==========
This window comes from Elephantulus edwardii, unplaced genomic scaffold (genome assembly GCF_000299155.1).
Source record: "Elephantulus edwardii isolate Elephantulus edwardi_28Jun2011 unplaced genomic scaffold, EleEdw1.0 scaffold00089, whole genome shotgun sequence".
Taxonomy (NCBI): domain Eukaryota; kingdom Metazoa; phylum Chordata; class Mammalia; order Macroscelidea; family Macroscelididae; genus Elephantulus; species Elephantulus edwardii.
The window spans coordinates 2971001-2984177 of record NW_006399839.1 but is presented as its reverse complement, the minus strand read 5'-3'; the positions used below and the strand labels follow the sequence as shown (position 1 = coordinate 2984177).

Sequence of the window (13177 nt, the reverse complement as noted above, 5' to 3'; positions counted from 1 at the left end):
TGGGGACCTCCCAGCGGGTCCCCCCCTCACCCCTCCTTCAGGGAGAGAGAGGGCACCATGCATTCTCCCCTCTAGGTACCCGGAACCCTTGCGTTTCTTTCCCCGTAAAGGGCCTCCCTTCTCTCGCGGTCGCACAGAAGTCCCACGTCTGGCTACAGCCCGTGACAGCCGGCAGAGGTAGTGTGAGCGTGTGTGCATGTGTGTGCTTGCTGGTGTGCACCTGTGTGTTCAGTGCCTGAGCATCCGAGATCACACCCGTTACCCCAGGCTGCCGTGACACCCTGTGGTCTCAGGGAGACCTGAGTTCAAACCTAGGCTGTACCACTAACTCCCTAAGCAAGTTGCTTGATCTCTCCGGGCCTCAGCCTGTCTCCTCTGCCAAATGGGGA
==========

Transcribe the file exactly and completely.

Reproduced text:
This window comes from Elephantulus edwardii, unplaced genomic scaffold (genome assembly GCF_000299155.1).
Source record: "Elephantulus edwardii isolate Elephantulus edwardi_28Jun2011 unplaced genomic scaffold, EleEdw1.0 scaffold00089, whole genome shotgun sequence".
Taxonomy (NCBI): domain Eukaryota; kingdom Metazoa; phylum Chordata; class Mammalia; order Macroscelidea; family Macroscelididae; genus Elephantulus; species Elephantulus edwardii.
The window spans coordinates 2971001-2984177 of record NW_006399839.1 but is presented as its reverse complement, the minus strand read 5'-3'; the positions used below and the strand labels follow the sequence as shown (position 1 = coordinate 2984177).

Sequence of the window (13177 nt, the reverse complement as noted above, 5' to 3'; positions counted from 1 at the left end):
TGGGGACCTCCCAGCGGGTCCCCCCCTCACCCCTCCTTCAGGGAGAGAGAGGGCACCATGCATTCTCCCCTCTAGGTACCCGGAACCCTTGCGTTTCTTTCCCCGTAAAGGGCCTCCCTTCTCTCGCGGTCGCACAGAAGTCCCACGTCTGGCTACAGCCCGTGACAGCCGGCAGAGGTAGTGTGAGCGTGTGTGCATGTGTGTGCTTGCTGGTGTGCACCTGTGTGTTCAGTGCCTGAGCATCCGAGATCACACCCGTTACCCCAGGCTGCCGTGACACCCTGTGGTCTCAGGGAGACCTGAGTTCAAACCTAGGCTGTACCACTAACTCCCTAAGCAAGTTGCTTGATCTCTCCGGGCCTCAGCCTGTCTCCTCTGCCAAATGGGGA